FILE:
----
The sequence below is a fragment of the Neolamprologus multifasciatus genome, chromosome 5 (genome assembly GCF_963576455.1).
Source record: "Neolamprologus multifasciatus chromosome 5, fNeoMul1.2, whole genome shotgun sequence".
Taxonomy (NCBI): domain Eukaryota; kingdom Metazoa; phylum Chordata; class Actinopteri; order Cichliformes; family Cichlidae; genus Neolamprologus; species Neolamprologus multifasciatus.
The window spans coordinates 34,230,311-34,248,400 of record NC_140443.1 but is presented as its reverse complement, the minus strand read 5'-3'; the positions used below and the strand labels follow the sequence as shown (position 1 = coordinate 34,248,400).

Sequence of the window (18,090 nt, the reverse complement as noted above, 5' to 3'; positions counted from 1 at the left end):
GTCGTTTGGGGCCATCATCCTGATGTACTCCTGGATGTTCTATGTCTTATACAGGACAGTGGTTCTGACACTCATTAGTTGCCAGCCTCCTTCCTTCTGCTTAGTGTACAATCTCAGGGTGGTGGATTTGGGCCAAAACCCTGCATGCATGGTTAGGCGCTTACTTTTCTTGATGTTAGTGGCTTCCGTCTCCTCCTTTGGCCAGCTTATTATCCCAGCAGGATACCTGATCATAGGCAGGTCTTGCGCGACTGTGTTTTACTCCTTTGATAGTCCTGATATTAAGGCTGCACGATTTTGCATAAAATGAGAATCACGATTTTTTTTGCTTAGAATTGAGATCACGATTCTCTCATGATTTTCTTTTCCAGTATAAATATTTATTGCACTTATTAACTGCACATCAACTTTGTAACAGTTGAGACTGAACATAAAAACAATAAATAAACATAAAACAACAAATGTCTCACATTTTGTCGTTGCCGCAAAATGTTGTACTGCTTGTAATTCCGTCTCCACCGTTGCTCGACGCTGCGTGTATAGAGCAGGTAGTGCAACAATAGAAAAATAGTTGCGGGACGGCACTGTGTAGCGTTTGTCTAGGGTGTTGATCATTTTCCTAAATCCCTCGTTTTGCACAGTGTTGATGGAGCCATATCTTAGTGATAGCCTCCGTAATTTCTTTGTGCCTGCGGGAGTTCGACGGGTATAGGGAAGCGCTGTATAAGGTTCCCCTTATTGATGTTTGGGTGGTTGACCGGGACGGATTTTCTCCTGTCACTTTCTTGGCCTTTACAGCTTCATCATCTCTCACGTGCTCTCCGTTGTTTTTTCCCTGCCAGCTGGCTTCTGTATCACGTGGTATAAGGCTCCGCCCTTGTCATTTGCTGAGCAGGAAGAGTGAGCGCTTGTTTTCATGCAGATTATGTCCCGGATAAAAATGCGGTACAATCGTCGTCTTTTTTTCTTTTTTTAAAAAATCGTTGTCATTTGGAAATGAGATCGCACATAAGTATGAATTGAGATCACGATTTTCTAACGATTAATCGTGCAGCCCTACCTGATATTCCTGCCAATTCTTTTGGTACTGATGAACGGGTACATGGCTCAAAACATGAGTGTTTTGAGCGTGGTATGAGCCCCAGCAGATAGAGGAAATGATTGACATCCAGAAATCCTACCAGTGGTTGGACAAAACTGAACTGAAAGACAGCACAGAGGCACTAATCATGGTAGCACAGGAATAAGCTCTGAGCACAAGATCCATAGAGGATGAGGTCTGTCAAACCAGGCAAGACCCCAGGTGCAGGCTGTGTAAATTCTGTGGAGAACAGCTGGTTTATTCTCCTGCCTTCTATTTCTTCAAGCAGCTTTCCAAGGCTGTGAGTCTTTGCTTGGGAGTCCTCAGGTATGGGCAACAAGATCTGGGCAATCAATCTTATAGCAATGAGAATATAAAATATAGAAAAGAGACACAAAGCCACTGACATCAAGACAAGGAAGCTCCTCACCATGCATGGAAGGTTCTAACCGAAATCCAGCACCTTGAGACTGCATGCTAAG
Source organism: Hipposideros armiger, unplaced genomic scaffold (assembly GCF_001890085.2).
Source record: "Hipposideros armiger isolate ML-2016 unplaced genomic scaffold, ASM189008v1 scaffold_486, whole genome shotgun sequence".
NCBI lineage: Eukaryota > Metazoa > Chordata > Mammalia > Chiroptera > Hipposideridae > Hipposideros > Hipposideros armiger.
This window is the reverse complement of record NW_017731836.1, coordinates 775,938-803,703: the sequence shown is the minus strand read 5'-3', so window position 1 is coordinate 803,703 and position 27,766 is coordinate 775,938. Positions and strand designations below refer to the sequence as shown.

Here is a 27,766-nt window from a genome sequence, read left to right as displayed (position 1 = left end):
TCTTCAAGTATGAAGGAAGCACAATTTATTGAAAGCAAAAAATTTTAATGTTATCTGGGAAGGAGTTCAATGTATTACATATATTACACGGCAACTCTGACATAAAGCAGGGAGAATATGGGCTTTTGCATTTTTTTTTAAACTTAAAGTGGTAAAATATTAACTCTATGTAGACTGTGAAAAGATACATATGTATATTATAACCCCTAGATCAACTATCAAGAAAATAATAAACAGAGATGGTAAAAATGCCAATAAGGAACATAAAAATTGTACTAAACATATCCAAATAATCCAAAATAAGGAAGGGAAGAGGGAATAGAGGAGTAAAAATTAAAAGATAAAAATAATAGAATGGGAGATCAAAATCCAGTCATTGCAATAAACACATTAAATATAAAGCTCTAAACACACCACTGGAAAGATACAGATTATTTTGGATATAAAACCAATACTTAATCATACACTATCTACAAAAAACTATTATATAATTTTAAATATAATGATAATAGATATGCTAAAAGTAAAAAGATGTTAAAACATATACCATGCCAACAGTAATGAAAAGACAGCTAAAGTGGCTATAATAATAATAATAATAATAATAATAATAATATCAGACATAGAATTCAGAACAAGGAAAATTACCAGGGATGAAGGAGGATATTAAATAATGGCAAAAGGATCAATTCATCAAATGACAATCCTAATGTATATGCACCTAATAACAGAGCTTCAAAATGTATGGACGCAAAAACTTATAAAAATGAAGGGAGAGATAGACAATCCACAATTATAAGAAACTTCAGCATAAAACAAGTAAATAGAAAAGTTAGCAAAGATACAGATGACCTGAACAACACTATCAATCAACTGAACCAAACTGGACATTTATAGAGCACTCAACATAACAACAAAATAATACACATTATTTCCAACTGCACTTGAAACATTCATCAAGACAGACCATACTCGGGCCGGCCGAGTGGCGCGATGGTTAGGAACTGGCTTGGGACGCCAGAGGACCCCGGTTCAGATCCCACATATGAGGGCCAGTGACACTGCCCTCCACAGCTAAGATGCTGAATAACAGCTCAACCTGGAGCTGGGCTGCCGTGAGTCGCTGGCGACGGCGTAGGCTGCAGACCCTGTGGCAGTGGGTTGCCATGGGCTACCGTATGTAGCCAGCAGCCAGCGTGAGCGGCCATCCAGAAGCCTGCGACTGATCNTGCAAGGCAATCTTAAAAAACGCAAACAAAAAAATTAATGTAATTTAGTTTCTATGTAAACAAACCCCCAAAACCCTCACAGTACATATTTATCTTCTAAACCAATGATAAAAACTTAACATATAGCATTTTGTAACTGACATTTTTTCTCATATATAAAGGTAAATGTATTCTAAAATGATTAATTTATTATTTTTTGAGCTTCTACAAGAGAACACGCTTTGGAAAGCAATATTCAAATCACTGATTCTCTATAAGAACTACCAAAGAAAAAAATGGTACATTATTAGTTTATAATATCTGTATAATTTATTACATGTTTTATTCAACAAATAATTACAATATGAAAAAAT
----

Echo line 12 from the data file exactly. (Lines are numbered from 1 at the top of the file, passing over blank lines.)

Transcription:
TCTTCAAGTATGAAGGAAGCACAATTTATTGAAAGCAAAAAATTTTAATGTTATCTGGGAAGGAGTTCAATGTATTACATATATTACACGGCAACTCTGACATAAAGCAGGGAGAATATGGGCTTTTGCATTTTTTTTTAAACTTAAAGTGGTAAAATATTAACTCTATGTAGACTGTGAAAAGATACATATGTATATTATAACCCCTAGATCAACTATCAAGAAAATAATAAACAGAGATGGTAAAAATGCCAATAAGGAACATAAAAATTGTACTAAACATATCCAAATAATCCAAAATAAGGAAGGGAAGAGGGAATAGAGGAGTAAAAATTAAAAGATAAAAATAATAGAATGGGAGATCAAAATCCAGTCATTGCAATAAACACATTAAATATAAAGCTCTAAACACACCACTGGAAAGATACAGATTATTTTGGATATAAAACCAATACTTAATCATACACTATCTACAAAAAACTATTATATAATTTTAAATATAATGATAATAGATATGCTAAAAGTAAAAAGATGTTAAAACATATACCATGCCAACAGTAATGAAAAGACAGCTAAAGTGGCTATAATAATAATAATAATAATAATAATAATAATATCAGACATAGAATTCAGAACAAGGAAAATTACCAGGGATGAAGGAGGATATTAAATAATGGCAAAAGGATCAATTCATCAAATGACAATCCTAATGTATATGCACCTAATAACAGAGCTTCAAAATGTATGGACGCAAAAACTTATAAAAATGAAGGGAGAGATAGACAATCCACAATTATAAGAAACTTCAGCATAAAACAAGTAAATAGAAAAGTTAGCAAAGATACAGATGACCTGAACAACACTATCAATCAACTGAACCAAACTGGACATTTATAGAGCACTCAACATAACAACAAAATAATACACATTATTTCCAACTGCACTTGAAACATTCATCAAGACAGACCATACTCGGGCCGGCCGAGTGGCGCGATGGTTAGGAACTGGCTTGGGACGCCAGAGGACCCCGGTTCAGATCCCACATATGAGGGCCAGTGACACTGCCCTCCACAGCTAAGATGCTGAATAACAGCTCAACCTGGAGCTGGGCTGCCGTGAGTCGCTGGCGACGGCGTAGGCTGCAGACCCTGTGGCAGTGGGTTGCCATGGGCTACCGTATGTAGCCAGCAGCCAGCGTGAGCGGCCATCCAGAAGCCTGCGACTGATCNTGCAAGGCAATCTTAAAAAACGCAAACAAAAAAATTAATGTAATTTAGTTTCTATGTAAACAAACCCCCAAAACCCTCACAGTACATATTTATCTTCTAAACCAATGATAAAAACTTAACATATAGCATTTTGTAACTGACATTTTTTCTCATATATAAAGGTAAATGTATTCTAAAATGATTAATTTATTATTTTTTGAGCTTCTACAAGAGAACACGCTTTGGAAAGCAATATTCAAATCACTGATTCTCTATAAGAACTACCAAAGAAAAAAATGGTACATTATTAGTTTATAATATCTGTATAATTTATTACATGTTTTATTCAACAAATAATTACAATATGAAAAAAT